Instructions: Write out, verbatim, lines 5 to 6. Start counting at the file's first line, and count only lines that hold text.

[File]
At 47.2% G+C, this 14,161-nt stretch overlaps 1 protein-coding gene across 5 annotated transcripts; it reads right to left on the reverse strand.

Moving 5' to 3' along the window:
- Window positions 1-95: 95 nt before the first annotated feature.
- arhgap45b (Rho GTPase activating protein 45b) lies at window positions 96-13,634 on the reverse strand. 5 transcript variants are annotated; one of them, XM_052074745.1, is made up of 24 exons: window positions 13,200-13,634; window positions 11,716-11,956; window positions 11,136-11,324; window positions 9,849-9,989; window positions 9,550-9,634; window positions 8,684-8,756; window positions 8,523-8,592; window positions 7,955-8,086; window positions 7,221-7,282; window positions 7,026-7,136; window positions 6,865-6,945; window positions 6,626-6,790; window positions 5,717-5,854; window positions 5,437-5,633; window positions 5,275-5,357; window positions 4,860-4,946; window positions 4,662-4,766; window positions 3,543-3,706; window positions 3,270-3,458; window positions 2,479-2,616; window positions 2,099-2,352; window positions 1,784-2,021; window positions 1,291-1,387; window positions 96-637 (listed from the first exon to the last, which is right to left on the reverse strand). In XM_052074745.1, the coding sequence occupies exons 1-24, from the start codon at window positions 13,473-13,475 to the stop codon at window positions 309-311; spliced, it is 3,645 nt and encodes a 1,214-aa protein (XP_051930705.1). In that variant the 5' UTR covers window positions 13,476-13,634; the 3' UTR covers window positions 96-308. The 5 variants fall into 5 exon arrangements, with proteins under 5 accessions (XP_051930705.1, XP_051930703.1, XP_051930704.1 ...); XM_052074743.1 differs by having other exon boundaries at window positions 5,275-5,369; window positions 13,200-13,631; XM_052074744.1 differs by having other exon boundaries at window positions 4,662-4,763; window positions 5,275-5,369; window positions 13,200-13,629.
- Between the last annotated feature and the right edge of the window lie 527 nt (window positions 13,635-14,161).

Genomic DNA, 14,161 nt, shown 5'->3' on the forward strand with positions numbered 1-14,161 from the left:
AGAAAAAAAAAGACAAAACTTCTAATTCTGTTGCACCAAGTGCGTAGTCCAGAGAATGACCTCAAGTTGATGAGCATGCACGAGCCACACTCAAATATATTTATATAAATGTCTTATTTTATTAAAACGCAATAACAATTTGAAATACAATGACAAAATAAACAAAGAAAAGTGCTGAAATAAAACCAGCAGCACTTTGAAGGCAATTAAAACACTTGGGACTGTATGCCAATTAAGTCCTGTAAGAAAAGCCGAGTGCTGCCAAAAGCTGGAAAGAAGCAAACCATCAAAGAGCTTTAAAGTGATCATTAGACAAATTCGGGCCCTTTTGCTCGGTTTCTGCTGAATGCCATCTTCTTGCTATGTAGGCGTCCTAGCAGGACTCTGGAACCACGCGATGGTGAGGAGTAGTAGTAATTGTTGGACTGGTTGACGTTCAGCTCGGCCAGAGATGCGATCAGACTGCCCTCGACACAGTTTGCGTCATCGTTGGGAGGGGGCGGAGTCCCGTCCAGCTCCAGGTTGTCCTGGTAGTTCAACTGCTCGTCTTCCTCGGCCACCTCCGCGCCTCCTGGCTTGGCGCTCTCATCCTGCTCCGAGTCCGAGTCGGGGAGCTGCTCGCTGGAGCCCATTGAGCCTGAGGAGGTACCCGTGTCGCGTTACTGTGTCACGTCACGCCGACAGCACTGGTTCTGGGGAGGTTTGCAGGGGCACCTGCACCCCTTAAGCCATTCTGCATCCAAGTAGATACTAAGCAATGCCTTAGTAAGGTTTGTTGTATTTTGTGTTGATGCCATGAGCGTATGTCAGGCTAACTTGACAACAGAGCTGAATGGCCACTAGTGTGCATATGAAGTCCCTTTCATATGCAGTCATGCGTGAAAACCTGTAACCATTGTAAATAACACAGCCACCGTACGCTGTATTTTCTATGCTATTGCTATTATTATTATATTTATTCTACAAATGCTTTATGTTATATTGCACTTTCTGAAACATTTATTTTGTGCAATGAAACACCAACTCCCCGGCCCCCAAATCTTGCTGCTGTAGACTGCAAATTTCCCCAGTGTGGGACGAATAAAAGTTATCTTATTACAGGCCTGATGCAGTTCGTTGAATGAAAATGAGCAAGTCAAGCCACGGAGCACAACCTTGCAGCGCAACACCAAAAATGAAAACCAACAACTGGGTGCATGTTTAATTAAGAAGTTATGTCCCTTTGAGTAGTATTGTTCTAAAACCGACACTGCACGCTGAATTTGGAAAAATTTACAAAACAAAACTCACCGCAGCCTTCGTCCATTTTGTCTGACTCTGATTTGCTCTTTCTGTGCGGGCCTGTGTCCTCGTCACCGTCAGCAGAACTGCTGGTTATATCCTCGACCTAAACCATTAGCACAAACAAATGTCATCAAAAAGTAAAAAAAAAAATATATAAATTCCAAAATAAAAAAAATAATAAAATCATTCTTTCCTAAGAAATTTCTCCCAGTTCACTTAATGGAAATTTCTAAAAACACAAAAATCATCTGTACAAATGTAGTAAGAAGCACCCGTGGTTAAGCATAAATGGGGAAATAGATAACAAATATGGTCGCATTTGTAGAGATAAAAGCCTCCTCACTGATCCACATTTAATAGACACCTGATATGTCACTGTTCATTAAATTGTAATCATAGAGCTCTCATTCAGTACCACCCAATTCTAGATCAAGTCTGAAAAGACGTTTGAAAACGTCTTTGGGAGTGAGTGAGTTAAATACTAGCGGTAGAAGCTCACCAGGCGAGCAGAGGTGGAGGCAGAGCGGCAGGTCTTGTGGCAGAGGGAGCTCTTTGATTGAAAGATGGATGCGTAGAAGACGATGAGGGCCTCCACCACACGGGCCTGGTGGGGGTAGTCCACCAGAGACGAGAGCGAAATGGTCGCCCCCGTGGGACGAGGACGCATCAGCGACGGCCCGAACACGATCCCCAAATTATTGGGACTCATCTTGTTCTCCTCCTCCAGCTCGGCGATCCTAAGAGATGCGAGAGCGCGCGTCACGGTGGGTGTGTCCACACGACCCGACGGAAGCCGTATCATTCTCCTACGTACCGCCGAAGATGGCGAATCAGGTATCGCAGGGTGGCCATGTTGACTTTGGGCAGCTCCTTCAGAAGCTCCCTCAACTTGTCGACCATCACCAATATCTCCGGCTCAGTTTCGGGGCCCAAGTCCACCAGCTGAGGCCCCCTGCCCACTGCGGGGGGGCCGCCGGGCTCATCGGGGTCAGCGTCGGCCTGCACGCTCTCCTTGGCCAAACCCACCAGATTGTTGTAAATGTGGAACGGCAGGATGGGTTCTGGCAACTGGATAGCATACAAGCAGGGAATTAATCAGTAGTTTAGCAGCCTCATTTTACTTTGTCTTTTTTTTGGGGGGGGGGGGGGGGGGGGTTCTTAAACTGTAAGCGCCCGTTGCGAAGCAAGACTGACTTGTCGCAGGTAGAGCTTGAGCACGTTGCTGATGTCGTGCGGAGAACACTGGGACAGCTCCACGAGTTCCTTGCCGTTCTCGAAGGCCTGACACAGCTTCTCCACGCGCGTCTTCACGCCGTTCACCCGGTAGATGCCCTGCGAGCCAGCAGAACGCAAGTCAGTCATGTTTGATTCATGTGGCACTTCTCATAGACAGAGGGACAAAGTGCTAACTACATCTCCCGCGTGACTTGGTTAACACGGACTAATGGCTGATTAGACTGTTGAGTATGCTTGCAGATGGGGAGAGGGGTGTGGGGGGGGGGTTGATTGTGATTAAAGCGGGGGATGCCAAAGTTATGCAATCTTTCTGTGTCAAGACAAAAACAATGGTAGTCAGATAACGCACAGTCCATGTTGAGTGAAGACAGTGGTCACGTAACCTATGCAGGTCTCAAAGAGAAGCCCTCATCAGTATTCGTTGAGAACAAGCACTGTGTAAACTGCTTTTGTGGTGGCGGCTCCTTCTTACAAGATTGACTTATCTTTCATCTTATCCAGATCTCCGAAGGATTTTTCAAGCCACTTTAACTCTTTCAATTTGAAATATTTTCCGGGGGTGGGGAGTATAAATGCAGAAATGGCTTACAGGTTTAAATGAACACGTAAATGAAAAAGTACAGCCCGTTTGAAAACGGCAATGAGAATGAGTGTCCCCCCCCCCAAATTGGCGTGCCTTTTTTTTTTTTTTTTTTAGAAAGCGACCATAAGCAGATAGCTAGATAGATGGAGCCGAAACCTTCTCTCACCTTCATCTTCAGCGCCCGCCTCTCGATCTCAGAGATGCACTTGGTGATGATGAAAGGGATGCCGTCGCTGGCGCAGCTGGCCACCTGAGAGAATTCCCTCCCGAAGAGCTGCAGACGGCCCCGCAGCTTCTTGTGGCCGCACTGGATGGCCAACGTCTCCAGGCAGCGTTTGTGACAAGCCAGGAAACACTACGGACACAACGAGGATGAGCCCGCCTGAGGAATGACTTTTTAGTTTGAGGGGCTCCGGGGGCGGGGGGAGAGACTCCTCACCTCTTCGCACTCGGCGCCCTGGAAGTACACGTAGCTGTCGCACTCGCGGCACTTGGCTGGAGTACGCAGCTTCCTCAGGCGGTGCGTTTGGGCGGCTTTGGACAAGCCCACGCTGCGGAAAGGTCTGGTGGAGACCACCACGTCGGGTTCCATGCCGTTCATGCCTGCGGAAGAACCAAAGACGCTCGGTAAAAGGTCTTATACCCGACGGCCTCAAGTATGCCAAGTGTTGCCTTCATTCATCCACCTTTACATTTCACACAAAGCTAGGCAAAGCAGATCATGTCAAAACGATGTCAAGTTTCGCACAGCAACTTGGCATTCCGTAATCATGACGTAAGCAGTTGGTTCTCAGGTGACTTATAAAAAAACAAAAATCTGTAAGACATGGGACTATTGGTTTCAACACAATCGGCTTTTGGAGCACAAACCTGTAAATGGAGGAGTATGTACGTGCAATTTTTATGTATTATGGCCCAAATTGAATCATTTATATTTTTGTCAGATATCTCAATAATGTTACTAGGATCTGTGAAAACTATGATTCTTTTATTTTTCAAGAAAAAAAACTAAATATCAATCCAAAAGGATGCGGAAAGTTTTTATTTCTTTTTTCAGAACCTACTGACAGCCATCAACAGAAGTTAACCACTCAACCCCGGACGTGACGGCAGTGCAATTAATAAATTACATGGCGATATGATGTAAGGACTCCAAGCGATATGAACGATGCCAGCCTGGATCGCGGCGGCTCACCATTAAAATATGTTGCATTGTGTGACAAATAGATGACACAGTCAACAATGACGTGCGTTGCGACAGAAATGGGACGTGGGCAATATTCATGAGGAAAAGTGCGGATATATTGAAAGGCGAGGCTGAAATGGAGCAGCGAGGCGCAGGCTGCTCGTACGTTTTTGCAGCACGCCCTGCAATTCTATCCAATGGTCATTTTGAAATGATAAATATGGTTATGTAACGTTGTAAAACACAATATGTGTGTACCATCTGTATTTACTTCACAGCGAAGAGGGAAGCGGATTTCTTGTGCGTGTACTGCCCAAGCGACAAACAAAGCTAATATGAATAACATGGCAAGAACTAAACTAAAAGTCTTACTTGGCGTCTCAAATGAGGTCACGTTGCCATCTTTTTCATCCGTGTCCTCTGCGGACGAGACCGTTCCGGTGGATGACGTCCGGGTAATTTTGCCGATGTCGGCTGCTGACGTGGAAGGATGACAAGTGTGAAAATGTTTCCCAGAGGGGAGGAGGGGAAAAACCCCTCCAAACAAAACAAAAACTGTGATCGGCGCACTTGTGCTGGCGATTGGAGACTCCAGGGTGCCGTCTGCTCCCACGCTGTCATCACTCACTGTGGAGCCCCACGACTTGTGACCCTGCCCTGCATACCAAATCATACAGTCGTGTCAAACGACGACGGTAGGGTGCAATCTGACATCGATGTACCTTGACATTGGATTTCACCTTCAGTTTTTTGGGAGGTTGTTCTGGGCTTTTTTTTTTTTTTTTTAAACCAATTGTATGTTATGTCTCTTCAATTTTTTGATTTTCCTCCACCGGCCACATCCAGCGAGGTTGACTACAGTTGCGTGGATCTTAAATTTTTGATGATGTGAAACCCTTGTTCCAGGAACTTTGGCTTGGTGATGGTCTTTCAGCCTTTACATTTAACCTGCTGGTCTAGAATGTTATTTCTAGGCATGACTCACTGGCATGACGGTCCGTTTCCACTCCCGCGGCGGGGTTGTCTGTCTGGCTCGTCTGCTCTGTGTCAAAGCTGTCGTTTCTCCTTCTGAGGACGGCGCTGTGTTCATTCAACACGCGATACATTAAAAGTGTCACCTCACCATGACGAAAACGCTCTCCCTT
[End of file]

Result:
- Between the last annotated feature and the right edge of the window lie 527 nt (window positions 13,635-14,161).

Genomic DNA, 14,161 nt, shown 5'->3' on the forward strand with positions numbered 1-14,161 from the left: